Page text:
We stood in front of them in a line and traded questions. I met another small girl with an adorable smile named Dulce with a bandana around her head. When her mother removed for a minute to wipe her head, I was shocked to see thick black lines of stitches in at least three place around her bald head. Though I’m still not sure what happened, it seemed so out of place with her happiness and energy. She didn’t seem to be bothered, so I tried my best not to look. The children sang songs for us and ran back to their school to retrieve their handmade gifts. They returned with tissue paper kites of all different colors. Flying them as they ran, each child ran to one of the pre-college students and handed them a kite. Unprepared but grateful, we gave each child a dollar, which would equal eight queztals. That probably equaled about the same as one day of income for

each family.



One little boy, Felipe, sat in a dirty red and blue stroller and looked out silently but happily at the commotion. I approached him with my dollar and tried to speak with him using the very few Spanish phrases I knew. He was 7 years old and liked school. His favorite color was red. When I handed him a dollar, he almost glowed with excitement and waved it around until the woman standing behind him, possibly his mother, took it and said ”Shh, Felipe!” His joy was worth more than the dollar. To me, that sounds very cliche, but there’s really no other way to express it. The children were no different than any young child in America, they were only poorer and less fortunate. I can’t imagine returning home and spending $50 on a gift while a dollar means so much to one child.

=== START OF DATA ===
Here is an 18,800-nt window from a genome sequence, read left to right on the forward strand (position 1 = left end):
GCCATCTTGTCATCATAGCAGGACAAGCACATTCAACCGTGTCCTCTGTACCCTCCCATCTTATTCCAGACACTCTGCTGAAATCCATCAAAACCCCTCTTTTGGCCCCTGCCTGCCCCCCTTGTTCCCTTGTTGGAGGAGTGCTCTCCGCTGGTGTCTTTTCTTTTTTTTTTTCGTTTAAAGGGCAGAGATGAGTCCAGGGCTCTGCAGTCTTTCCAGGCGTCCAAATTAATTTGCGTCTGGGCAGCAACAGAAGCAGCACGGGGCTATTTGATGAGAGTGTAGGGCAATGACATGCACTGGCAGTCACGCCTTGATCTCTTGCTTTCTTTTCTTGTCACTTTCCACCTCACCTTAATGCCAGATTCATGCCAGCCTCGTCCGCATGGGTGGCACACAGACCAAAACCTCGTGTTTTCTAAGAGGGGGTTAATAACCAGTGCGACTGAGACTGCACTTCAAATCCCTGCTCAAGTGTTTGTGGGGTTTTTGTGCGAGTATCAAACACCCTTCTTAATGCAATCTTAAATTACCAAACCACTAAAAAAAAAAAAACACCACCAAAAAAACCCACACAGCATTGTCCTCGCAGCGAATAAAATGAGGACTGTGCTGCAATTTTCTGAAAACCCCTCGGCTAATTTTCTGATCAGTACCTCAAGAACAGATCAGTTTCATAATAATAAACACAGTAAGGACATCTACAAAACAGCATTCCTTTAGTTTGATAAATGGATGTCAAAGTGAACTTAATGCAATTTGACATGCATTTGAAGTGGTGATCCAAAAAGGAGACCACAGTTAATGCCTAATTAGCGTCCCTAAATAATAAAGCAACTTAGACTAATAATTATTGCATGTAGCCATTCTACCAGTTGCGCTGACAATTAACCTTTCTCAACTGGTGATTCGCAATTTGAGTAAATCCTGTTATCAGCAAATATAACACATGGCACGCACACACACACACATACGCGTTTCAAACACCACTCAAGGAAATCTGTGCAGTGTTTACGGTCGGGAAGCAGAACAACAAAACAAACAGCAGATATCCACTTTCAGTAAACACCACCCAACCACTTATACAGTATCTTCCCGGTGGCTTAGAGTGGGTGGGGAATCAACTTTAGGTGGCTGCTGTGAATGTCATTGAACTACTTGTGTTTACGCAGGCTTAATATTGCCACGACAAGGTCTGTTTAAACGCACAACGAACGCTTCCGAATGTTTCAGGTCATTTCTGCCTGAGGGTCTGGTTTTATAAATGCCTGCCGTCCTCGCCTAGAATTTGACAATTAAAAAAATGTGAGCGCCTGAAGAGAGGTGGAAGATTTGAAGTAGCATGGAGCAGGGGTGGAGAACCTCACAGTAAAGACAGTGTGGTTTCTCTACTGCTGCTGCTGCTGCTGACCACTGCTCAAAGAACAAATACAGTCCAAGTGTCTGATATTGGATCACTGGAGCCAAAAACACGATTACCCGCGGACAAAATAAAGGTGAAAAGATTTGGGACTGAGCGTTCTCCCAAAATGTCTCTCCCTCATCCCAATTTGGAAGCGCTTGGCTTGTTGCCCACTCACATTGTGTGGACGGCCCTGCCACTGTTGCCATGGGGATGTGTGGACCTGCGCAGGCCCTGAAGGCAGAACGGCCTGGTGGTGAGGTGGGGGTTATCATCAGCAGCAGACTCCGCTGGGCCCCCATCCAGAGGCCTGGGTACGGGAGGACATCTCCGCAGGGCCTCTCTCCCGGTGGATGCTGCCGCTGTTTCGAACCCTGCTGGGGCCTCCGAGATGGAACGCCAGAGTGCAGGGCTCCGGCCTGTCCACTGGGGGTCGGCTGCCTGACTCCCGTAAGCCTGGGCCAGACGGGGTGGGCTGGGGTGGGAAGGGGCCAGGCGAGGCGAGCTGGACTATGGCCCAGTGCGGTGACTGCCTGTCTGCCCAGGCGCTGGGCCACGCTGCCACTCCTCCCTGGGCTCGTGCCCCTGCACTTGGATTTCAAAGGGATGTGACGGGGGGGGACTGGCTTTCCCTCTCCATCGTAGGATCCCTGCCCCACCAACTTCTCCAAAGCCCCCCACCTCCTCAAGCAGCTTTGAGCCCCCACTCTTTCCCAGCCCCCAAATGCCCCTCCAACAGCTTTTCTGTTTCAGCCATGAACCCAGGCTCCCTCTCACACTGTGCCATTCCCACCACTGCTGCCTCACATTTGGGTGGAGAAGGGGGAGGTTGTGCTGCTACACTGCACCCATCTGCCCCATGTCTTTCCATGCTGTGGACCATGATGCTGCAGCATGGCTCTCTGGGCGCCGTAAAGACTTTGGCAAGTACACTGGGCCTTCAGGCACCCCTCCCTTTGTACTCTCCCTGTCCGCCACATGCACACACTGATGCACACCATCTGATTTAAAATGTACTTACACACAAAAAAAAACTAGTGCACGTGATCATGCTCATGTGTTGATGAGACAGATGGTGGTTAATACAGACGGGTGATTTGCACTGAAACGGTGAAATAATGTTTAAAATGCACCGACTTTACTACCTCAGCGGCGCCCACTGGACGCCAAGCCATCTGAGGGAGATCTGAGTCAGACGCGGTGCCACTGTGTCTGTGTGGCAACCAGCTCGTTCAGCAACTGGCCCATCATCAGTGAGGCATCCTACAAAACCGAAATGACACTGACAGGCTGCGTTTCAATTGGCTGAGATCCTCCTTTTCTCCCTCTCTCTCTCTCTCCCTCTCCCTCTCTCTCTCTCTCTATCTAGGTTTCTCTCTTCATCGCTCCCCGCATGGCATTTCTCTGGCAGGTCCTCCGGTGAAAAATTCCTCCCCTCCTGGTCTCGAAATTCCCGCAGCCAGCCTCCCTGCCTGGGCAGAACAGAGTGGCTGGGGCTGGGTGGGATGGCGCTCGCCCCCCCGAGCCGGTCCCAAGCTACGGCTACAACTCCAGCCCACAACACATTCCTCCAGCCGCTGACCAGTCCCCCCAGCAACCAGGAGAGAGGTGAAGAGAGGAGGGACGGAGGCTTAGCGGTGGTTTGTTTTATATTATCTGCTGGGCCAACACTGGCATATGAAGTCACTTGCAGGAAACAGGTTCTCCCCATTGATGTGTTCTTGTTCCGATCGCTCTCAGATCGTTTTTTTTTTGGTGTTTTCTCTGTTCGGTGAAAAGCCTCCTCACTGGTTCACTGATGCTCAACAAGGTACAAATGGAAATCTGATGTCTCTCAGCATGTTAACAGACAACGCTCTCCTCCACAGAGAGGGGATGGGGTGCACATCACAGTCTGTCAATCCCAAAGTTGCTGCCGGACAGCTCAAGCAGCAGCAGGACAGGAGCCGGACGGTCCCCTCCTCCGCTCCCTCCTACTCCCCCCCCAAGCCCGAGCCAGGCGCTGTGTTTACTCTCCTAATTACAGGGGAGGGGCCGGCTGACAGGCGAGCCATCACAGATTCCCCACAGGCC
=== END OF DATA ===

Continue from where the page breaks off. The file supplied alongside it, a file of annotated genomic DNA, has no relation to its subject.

Though the focus of the stop was the children, I couldn’t help but also notice the schoolhouse.  I never took for granted the beauty of our campus, regardless of the stairs. Our campus rivals college campuses around the nation. Our several buildings filled with air-conditioned rooms and wide glass windows are amazing. The school standing in front of me looked like one of the traditional Guatemalan houses; the blue paint was peeling off the rough wooden walls and the windows were barred and about two feet wide and tall.